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In the past six years alone, Houston has faced seven major disasters including multiple floods, a power grid failure, Hurricane Harvey and an international pandemic.
The frequency of these events has prompted Houston Community College to invest in an ambitious new training program for first responders, construction workers and business employees to lessen the deadly toil these disasters bring.
On Tuesday, HCC leaders unveiled their plans for the program that includes a $30 million resiliency operations center equipped with a 39-foot-wide swift water rescue channel, a 15-foot-deep dive area, and a 100-foot-long “rocky gorge” of boulders that are above and below the water surface to provide additional obstacle training.
“Our vision for this important initiative is to build a stronger, more resilient Houston where every Houstonian can be plan aware and response ready,” HCC Chancellor Cesar Maldonado said at a news conference announcing the center. “Every business can prepare for the future.”
The disaster simulations part of the resiliency operations center is at the heart of this new program, which will train first responders and residents in how to tackle flooded residential streets that include obstacles like floating debris, underwater vehicles and downed power lines.
The center will include training in rescue vehicles and will be used year round to replicate various emergency situations.
“What a firefighter would go through with the coursework to get certification would be much different from a citizen,” Maldonado said. “But certainly citizens are going to be using that facility to have a better understanding of what flooding means, what could be in the water, what kind of contaminants, what kind of hidden drains can cause a problem for children. So it’s not going to be just for the high-level first responders.”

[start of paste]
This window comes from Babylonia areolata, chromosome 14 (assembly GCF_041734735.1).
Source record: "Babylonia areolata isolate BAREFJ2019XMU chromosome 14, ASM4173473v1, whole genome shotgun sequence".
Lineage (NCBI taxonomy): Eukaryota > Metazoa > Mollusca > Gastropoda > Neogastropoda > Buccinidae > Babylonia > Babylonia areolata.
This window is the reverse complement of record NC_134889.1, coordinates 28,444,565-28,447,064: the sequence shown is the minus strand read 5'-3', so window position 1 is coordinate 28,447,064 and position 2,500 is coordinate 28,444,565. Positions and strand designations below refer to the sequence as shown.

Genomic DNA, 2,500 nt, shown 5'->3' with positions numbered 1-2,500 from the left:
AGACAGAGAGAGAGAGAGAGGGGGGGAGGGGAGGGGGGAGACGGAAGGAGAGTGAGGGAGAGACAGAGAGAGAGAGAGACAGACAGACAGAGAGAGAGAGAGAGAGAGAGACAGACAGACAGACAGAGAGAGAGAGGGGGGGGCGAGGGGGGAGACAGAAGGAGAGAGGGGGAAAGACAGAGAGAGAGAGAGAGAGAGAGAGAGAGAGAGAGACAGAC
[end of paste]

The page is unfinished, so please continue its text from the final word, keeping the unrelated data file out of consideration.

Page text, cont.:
HCC will offer its first classes this summer for large employers and small businesses. The program is in response to a call from Houston Mayor Sylvester Turner that 500,000 city workers become certified in “resilience efforts.” As the effects of climate change provide additional threats, cities and states across the country have begun to think about how to prepare and mitigate for catastrophic events.
A total price tag to build and operate the new program has not been released. Cost of the courses range from a few hundred dollars to just over $1,000 depending on the level of training involved. Program organizers say they anticipate federal workforce training dollars and employers to cover much of the cost for first responders and business employees that enroll.
The Texas Legislature approved nearly $5 million to design the training center. Another $10 million has come to HCC in private donations, Maldonado said. So far, the two-year community college has developed a 20-hour non-credit basic preparedness and recovery program that includes public rescue, medical triage, debris removal or facility construction.
The course will also help students understand supply chain challenges, construction and facility needs, disaster communications and coordination.
Students can take classes in risk assessment for their homes, how to support neighbors during an emergency, and the role and value of insurance.
Maldonado said students will take an assessment to measure their skills and pinpoint areas of training they want or need. The program will start out with non-credit courses that are open to all residents.
“The pathway that a student takes will be a function of where they are today,” he said. “Whether they want to do this professionally or whether they’re after this as a community supporter and want to help take care of their community. “
Eventually, Maldonado said, the school hopes to develop associate degree programs.
The new resiliency center design is expected to be completed by 2024.
Disclosure: Houston Community College has been a financial supporter of The Texas Tribune, a nonprofit, nonpartisan news organization that is funded in part by donations from members, foundations and corporate sponsors. Financial supporters play no role in the Tribune's journalism. Find a complete list of them here.